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The Terter or Terteroba (Bulgarian and Russian: Тертер-оба, Тертровичи)[1] was a Cuman–Kipchak tribe or clan that took refuge in Hungary and then Bulgaria in the mid-13th century and may have produced the Terter dynasty that eventually ruled Bulgaria.

According to Peter Golden, Terter is derived from a tributary of the Kura River in the Southern Caucasus.[2] In the Russian annals, they were known as Ter'trobiči. In Arabic, they may have been called Durut.[3]

It has been claimed that khan Köten (fl. 1223–39) belonged to the Terter. During the Mongol invasion, the surviving Cuman–Kipchak tribes sought refuge in the Kingdom of Hungary (1238). These adopted Christianity in return for protection.[4] According to a Hungarian sources, these tribes included the Chertan, Ulasoba, Burcoba (Burčeviči), Kolaba (Kolabiči) and Terteroba, the latter which was Köten's family.[5]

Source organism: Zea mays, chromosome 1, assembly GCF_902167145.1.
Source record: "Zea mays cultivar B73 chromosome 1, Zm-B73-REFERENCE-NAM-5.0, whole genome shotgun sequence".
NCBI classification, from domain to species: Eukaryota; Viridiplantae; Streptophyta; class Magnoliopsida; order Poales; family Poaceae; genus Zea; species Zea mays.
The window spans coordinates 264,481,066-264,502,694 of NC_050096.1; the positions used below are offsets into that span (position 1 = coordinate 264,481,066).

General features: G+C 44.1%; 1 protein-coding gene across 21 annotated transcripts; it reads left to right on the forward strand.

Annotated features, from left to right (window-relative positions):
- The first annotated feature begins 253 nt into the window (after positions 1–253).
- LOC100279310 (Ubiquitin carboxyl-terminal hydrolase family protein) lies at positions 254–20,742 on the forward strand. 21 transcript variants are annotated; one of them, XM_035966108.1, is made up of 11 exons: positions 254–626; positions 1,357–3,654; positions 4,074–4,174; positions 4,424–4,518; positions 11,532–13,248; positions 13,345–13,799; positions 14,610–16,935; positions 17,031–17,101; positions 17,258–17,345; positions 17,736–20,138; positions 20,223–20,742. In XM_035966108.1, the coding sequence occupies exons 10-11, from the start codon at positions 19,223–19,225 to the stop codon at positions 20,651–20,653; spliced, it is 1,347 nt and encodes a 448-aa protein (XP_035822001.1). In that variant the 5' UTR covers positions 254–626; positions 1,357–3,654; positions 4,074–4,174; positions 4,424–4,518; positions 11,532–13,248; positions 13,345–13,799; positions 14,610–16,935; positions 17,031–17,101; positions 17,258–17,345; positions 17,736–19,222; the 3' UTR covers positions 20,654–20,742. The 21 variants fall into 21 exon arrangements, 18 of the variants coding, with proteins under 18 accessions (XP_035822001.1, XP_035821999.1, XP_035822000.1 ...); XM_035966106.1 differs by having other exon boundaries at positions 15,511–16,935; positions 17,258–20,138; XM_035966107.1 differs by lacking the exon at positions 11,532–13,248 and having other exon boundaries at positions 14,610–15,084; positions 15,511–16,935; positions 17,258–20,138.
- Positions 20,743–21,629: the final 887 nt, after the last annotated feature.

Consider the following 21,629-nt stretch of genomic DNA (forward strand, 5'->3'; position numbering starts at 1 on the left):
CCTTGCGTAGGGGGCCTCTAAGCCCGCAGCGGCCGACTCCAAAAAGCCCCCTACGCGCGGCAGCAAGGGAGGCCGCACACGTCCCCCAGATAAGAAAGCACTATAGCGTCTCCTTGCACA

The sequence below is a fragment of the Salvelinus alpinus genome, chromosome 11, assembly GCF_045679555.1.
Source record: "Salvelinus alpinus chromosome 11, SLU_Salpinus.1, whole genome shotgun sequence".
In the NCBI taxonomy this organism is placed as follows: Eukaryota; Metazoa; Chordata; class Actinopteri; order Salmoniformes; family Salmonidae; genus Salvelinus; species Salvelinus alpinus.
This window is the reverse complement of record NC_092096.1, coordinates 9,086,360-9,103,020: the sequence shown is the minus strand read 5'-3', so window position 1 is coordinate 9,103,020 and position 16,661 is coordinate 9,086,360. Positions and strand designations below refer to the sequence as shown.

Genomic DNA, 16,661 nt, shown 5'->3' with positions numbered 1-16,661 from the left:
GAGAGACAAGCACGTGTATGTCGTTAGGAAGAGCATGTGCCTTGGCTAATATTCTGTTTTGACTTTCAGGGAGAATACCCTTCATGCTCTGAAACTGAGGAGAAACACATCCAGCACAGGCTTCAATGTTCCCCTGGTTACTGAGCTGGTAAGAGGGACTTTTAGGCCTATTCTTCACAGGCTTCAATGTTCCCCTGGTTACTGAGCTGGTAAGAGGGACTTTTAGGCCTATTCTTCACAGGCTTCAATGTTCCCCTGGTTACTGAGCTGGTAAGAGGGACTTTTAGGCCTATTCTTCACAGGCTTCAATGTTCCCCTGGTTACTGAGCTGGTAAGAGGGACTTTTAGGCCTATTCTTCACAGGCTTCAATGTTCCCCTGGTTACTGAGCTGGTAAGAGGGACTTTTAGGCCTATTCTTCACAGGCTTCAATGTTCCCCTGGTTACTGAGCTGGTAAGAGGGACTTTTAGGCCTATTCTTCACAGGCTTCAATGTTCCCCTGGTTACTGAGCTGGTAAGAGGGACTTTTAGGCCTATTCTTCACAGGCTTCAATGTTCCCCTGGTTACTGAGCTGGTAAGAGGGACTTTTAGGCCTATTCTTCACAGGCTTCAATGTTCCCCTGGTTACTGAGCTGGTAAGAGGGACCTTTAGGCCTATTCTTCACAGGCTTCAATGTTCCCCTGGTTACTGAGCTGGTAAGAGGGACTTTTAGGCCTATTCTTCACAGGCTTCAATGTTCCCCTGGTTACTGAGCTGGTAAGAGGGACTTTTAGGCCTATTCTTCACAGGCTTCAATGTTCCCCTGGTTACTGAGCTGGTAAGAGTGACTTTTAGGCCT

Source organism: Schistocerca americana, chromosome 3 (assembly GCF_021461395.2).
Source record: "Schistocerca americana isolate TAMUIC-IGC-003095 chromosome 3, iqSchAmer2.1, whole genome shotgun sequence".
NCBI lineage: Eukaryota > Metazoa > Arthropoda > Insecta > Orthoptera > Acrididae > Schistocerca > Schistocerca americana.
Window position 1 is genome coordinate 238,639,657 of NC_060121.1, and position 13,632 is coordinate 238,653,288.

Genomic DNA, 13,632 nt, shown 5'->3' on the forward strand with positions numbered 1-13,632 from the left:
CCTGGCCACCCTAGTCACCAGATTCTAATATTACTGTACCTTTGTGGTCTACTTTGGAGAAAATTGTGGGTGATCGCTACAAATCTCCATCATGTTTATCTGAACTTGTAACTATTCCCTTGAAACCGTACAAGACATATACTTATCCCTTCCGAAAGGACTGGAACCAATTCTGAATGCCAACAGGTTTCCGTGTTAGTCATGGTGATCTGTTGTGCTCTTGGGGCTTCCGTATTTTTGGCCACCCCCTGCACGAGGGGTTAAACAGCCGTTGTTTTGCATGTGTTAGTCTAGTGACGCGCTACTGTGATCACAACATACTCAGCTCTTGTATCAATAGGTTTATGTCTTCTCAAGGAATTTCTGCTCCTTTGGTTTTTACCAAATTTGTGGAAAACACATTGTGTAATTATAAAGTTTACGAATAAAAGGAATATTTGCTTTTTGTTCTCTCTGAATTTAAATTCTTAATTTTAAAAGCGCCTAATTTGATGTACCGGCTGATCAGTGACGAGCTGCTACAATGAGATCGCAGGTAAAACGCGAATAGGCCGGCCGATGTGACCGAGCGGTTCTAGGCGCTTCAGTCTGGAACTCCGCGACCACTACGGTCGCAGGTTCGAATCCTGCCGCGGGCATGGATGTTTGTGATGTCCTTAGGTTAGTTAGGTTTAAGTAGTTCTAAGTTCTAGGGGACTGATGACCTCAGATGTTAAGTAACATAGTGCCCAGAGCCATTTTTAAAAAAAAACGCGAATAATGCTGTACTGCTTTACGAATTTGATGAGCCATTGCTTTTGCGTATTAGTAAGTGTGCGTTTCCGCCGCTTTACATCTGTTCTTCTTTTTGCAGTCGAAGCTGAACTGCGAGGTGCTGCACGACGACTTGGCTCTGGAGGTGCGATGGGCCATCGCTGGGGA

According to Plamen Pavlov the Terter dynasty was a branch of the Terteroba who had settled in Bulgaria as part of the second wave of Cuman migration, coming from the Kingdom of Hungary after 1241.[6]


  1. ^ А. А Арсланова (2002). Древнетюркский мир: история и традиции. Ин-т истории АН РТ. ISBN 978-5-94981-011-8.
  2. ^ Peter B. Golden (2003). Nomads and Their Neighbours in the Russian Steppe: Turks, Khazars and Qipchaqs. Ashgate. p. ?. ISBN 978-0-86078-885-0.
  3. ^ Florin Curta; Roman Kovalev (2008). “The” Other Europe in the Middle Ages: Avars, Bulgars, Khazars and Cumans ; [papers ... Presented in the Three Special Sessions at the 40th and 42nd Editions of the International Congress on Medieval Studies Held at Kalamazzo in 2005 and 2007]. BRILL. pp. 403–. ISBN 90-04-16389-1.
  4. ^ James Louis Garvin; Franklin Henry Hooper; Warren E. Cox (1929). The Encyclopædia Britannica. The Encyclopædia Britannica Company, ltd.
  5. ^ Murat Ocak (2002). The Turks: Early ages. Yeni Türkiye.
  6. ^ Павлов, Пламен (2005). ""Авантюристът-скит" Алдимир и Теодор Светослав". Бунтари и авантюристи в средновековна България (in Bulgarian). Варна: LiterNet.